“Thank you for coming all the way to this remote place of ours.”200 school kids study at Hilpolali elementary school in the northern Dhding District, After the earthquake, they took classes in a temporary schoolhouse made of wood and tin sheets and occasionally had classes outdoors. (See the photo below.)
|The previous temporary schoolhouse with one wall missing.|
It remained almost exposed to the wind. Limited number of classrooms sometimes forced children to study outdoors. (January 31st, 2016)
After we launched the construction of the temporary schoolhouse, a boy came to pay a daily-visit to our site of construction. It was an 11-year-old boy named Angel Gurung (See the photo below.) “I look forward to studying in the new classroom. Thank you for coming all the way to this remote place of ours to build a schoolhouse,” said Angel.
|Angel Gurung (age11).|
With his house destroyed by the earthquake, Angel came to see our site of construction
with his wishes to build an earthquake-resistant house on his own. (January 30th, 2016)
About two months later, the same smiling face could be found in the completed temporary schoolhouse. (See the photo below)
Angel said to us, “I would like to continue my studies even after the graduation from my elementary school.”
|Angel (center) who looks happy with smiles on his face in the newly-built schoolhouse|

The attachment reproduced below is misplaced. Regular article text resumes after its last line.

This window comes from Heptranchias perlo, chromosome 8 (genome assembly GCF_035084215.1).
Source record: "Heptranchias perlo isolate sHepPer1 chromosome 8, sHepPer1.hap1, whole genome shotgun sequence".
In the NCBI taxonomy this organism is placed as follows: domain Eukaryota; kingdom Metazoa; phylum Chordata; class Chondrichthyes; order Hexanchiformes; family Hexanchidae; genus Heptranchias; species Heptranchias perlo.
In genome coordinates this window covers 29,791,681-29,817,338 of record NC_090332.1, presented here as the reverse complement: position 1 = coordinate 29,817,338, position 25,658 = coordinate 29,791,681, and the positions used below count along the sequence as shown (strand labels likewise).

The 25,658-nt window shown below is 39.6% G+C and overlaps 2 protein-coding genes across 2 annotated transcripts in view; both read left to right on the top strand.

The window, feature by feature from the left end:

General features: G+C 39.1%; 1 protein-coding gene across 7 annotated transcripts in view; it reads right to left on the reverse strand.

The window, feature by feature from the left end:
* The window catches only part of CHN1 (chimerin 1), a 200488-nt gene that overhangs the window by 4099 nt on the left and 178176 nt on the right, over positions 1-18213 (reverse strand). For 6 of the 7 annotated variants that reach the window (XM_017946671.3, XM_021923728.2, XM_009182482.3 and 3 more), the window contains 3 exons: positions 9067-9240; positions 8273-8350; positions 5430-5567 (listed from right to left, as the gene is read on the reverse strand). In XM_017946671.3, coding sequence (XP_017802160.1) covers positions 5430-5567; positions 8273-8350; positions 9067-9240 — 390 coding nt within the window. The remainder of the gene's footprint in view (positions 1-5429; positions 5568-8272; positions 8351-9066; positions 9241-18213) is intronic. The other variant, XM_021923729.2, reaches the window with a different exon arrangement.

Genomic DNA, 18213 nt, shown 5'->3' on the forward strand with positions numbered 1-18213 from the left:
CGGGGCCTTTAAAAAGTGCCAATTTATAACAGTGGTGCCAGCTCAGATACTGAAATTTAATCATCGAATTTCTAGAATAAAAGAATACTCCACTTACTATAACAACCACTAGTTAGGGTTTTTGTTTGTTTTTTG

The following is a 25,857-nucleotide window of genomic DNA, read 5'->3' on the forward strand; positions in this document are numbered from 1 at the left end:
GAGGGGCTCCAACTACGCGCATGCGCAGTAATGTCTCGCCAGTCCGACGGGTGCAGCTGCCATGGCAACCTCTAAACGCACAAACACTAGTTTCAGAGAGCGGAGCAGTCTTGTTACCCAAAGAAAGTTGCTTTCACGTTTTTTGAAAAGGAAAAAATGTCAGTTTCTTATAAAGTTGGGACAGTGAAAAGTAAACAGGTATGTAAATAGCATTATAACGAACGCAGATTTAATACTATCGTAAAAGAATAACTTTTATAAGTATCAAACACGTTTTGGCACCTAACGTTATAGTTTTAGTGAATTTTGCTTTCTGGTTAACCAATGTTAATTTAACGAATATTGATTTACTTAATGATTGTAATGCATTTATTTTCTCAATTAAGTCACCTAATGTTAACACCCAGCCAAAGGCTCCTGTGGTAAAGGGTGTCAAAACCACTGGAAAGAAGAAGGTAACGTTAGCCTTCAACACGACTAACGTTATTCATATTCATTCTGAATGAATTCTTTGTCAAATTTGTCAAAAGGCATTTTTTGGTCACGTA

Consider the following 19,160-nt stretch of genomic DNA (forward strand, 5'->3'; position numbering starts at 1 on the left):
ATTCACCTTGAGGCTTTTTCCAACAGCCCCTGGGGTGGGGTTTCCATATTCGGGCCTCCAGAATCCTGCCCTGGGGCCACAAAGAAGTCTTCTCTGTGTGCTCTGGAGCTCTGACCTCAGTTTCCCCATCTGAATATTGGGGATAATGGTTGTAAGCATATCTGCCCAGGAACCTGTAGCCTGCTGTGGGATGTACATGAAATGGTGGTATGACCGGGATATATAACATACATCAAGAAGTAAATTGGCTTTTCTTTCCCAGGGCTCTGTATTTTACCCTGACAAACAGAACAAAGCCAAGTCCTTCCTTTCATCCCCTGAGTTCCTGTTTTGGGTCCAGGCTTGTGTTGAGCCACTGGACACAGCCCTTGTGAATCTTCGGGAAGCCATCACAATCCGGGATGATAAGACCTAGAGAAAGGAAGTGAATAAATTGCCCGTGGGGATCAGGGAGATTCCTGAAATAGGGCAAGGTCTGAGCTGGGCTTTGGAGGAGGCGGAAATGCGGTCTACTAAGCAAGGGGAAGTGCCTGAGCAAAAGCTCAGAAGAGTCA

(March 17th, 2016)
Aside from the projects mentioned above, AAR Japan have provided support for persons with disabilities (PWDs). In collaboration with the Independent Living Center for Persons with Disabilities (CIL) in Nepal, we provided such stuff as food and water for as long as four months to 80 people including PWDs who got injured in the earthquake as well as PWDs and their families who are unable to lead a normal daily life as their houses are damaged or destroyed. Also, together with CIL, we initiated the production of the first Nepalese-made wheelchairs. We are to deliver to the affected of the earthquake a total of 50 wheelchairs that are light as they are made of aluminum. As of May 2016, we are planning to continue our relief efforts to materialize more projects, as well as maintaining production of wheelchairs, to provide rehabilitation programs and mental support to those who became disabled after the earthquake.
Further support in the future
|Takeshi IKEDA (left), AAR Japan, having been in consultation with the prospective user |
about the design of a wheelchair.
CIL office (February 5th, 2016)
AAR Japan are extremely grateful to all of you who have had concern over our activities and for your most generous support ever since right after the earthquake.
Once again, we greatly appreciate your ever-lasting generosity.
English editing by Ms Alexandra Lopatinsky
The article on this page has been translated by volunteers as part of the AAR Volunteer
Programme. Their generous contributions allow us to spread our activities and ideas globally, through an ever-growing selection of our reports from the field.